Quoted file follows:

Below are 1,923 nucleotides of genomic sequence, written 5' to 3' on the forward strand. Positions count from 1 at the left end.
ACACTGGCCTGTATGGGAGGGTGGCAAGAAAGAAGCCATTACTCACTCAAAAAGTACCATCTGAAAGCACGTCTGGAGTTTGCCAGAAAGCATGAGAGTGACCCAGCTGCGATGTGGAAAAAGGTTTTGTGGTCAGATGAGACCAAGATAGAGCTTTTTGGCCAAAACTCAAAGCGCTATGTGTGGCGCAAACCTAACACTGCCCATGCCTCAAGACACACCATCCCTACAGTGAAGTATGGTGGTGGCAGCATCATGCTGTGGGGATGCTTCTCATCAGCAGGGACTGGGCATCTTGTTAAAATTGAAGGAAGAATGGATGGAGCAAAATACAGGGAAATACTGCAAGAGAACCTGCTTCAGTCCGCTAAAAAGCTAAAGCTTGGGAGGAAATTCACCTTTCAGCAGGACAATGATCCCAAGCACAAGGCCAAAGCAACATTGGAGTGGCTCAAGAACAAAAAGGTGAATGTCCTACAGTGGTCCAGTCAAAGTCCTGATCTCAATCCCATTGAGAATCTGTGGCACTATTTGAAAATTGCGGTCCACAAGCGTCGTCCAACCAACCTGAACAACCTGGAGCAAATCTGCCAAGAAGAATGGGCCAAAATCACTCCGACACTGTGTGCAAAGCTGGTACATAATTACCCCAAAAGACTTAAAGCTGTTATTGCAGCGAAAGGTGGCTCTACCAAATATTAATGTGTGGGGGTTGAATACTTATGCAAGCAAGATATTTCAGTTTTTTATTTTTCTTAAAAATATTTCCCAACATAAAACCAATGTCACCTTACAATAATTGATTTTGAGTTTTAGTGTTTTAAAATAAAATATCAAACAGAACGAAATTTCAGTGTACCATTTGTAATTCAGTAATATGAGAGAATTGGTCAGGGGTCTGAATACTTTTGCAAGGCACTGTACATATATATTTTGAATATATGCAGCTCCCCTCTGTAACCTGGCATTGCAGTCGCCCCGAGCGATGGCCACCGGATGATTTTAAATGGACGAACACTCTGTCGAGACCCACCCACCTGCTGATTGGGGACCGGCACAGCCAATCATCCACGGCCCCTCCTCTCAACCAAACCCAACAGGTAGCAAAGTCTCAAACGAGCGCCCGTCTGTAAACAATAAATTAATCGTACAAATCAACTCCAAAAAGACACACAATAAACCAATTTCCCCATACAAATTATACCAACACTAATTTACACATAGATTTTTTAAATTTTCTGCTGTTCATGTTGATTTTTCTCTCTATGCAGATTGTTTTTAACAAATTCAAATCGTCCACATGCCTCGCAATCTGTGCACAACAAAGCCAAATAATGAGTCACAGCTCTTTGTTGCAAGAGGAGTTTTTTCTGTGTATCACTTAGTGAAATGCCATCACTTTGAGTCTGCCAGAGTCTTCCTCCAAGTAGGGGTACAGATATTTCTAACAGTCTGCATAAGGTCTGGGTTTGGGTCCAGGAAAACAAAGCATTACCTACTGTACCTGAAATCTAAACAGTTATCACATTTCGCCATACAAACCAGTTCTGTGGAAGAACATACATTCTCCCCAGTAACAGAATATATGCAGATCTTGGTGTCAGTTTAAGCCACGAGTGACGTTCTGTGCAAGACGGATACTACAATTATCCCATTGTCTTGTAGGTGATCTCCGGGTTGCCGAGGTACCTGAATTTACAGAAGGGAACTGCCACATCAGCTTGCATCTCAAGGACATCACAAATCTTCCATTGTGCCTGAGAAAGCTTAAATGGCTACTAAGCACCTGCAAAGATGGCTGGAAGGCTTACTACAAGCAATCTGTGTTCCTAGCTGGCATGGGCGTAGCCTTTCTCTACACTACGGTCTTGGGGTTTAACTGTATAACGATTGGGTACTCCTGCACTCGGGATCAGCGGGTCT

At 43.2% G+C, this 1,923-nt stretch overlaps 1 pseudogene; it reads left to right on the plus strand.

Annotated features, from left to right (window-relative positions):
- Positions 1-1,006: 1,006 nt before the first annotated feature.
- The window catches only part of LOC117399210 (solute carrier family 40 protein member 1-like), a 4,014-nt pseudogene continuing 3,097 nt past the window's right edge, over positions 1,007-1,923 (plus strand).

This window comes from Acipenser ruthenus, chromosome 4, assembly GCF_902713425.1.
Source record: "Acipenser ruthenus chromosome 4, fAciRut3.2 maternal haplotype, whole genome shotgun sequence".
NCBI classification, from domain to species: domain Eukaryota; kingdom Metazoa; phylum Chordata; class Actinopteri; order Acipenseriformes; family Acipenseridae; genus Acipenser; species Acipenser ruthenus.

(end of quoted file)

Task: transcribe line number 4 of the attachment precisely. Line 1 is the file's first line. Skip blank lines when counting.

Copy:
Annotated features, from left to right (window-relative positions):